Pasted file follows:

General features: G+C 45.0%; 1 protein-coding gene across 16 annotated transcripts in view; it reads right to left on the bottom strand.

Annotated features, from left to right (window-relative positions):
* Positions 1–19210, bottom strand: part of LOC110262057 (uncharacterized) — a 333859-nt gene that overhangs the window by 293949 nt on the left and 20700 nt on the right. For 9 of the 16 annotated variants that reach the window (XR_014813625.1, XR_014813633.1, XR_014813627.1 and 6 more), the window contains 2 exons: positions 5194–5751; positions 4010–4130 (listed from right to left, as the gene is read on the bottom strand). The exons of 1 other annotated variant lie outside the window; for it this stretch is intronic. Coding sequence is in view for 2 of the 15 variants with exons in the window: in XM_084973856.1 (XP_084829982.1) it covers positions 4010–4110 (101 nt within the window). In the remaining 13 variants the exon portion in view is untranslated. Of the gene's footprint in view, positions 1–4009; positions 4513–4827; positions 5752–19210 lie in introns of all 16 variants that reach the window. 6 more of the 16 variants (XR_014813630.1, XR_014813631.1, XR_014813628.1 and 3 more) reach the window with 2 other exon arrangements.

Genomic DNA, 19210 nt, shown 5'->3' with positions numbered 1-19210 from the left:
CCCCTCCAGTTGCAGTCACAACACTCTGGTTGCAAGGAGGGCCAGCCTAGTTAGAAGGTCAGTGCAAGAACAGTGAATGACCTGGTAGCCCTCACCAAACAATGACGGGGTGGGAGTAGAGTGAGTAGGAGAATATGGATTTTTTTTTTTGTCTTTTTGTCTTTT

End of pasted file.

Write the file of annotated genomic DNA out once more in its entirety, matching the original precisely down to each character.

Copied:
General features: G+C 45.0%; 1 protein-coding gene across 16 annotated transcripts in view; it reads right to left on the bottom strand.

Annotated features, from left to right (window-relative positions):
* Positions 1–19210, bottom strand: part of LOC110262057 (uncharacterized) — a 333859-nt gene that overhangs the window by 293949 nt on the left and 20700 nt on the right. For 9 of the 16 annotated variants that reach the window (XR_014813625.1, XR_014813633.1, XR_014813627.1 and 6 more), the window contains 2 exons: positions 5194–5751; positions 4010–4130 (listed from right to left, as the gene is read on the bottom strand). The exons of 1 other annotated variant lie outside the window; for it this stretch is intronic. Coding sequence is in view for 2 of the 15 variants with exons in the window: in XM_084973856.1 (XP_084829982.1) it covers positions 4010–4110 (101 nt within the window). In the remaining 13 variants the exon portion in view is untranslated. Of the gene's footprint in view, positions 1–4009; positions 4513–4827; positions 5752–19210 lie in introns of all 16 variants that reach the window. 6 more of the 16 variants (XR_014813630.1, XR_014813631.1, XR_014813628.1 and 3 more) reach the window with 2 other exon arrangements.

Genomic DNA, 19210 nt, shown 5'->3' with positions numbered 1-19210 from the left:
CCCCTCCAGTTGCAGTCACAACACTCTGGTTGCAAGGAGGGCCAGCCTAGTTAGAAGGTCAGTGCAAGAACAGTGAATGACCTGGTAGCCCTCACCAAACAATGACGGGGTGGGAGTAGAGTGAGTAGGAGAATATGGATTTTTTTTTTTGTCTTTTTGTCTTTT